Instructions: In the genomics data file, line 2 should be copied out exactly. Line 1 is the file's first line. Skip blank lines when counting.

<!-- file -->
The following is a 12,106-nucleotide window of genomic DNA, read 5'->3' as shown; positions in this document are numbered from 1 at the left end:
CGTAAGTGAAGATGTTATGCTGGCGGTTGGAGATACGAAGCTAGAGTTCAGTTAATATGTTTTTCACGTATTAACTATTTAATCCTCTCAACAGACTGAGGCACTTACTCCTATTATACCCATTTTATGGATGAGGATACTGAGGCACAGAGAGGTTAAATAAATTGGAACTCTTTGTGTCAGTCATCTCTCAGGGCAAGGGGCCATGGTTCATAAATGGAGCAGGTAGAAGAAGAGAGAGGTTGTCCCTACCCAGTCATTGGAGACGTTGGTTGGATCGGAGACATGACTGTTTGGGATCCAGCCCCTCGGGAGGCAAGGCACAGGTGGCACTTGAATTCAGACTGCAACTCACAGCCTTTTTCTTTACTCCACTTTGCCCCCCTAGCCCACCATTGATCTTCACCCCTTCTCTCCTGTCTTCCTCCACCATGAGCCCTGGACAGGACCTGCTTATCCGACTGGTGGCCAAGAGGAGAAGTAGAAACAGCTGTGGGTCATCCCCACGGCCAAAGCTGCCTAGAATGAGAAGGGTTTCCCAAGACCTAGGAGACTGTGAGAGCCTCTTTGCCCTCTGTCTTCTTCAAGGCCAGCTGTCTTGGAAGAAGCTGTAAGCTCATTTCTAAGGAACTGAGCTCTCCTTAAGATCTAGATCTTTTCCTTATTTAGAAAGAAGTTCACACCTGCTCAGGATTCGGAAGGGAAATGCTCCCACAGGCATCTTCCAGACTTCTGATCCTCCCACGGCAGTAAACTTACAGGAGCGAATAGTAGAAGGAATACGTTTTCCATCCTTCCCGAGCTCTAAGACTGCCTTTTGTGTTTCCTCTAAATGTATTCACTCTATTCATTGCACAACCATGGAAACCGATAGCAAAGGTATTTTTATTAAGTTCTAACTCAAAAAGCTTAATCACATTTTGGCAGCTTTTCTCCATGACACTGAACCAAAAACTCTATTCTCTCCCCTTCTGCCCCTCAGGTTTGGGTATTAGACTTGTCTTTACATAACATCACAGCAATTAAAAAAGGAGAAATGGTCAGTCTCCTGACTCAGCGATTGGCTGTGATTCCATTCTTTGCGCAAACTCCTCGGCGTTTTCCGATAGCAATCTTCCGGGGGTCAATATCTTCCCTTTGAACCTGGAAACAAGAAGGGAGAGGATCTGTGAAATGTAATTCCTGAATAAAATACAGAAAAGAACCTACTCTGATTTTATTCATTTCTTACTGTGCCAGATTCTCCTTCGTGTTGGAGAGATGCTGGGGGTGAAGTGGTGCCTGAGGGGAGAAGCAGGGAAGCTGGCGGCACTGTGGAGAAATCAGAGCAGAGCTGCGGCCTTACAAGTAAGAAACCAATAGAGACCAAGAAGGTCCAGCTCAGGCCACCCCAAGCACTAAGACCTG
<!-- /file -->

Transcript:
CGTAAGTGAAGATGTTATGCTGGCGGTTGGAGATACGAAGCTAGAGTTCAGTTAATATGTTTTTCACGTATTAACTATTTAATCCTCTCAACAGACTGAGGCACTTACTCCTATTATACCCATTTTATGGATGAGGATACTGAGGCACAGAGAGGTTAAATAAATTGGAACTCTTTGTGTCAGTCATCTCTCAGGGCAAGGGGCCATGGTTCATAAATGGAGCAGGTAGAAGAAGAGAGAGGTTGTCCCTACCCAGTCATTGGAGACGTTGGTTGGATCGGAGACATGACTGTTTGGGATCCAGCCCCTCGGGAGGCAAGGCACAGGTGGCACTTGAATTCAGACTGCAACTCACAGCCTTTTTCTTTACTCCACTTTGCCCCCCTAGCCCACCATTGATCTTCACCCCTTCTCTCCTGTCTTCCTCCACCATGAGCCCTGGACAGGACCTGCTTATCCGACTGGTGGCCAAGAGGAGAAGTAGAAACAGCTGTGGGTCATCCCCACGGCCAAAGCTGCCTAGAATGAGAAGGGTTTCCCAAGACCTAGGAGACTGTGAGAGCCTCTTTGCCCTCTGTCTTCTTCAAGGCCAGCTGTCTTGGAAGAAGCTGTAAGCTCATTTCTAAGGAACTGAGCTCTCCTTAAGATCTAGATCTTTTCCTTATTTAGAAAGAAGTTCACACCTGCTCAGGATTCGGAAGGGAAATGCTCCCACAGGCATCTTCCAGACTTCTGATCCTCCCACGGCAGTAAACTTACAGGAGCGAATAGTAGAAGGAATACGTTTTCCATCCTTCCCGAGCTCTAAGACTGCCTTTTGTGTTTCCTCTAAATGTATTCACTCTATTCATTGCACAACCATGGAAACCGATAGCAAAGGTATTTTTATTAAGTTCTAACTCAAAAAGCTTAATCACATTTTGGCAGCTTTTCTCCATGACACTGAACCAAAAACTCTATTCTCTCCCCTTCTGCCCCTCAGGTTTGGGTATTAGACTTGTCTTTACATAACATCACAGCAATTAAAAAAGGAGAAATGGTCAGTCTCCTGACTCAGCGATTGGCTGTGATTCCATTCTTTGCGCAAACTCCTCGGCGTTTTCCGATAGCAATCTTCCGGGGGTCAATATCTTCCCTTTGAACCTGGAAACAAGAAGGGAGAGGATCTGTGAAATGTAATTCCTGAATAAAATACAGAAAAGAACCTACTCTGATTTTATTCATTTCTTACTGTGCCAGATTCTCCTTCGTGTTGGAGAGATGCTGGGGGTGAAGTGGTGCCTGAGGGGAGAAGCAGGGAAGCTGGCGGCACTGTGGAGAAATCAGAGCAGAGCTGCGGCCTTACAAGTAAGAAACCAATAGAGACCAAGAAGGTCCAGCTCAGGCCACCCCAAGCACTAAGACCTG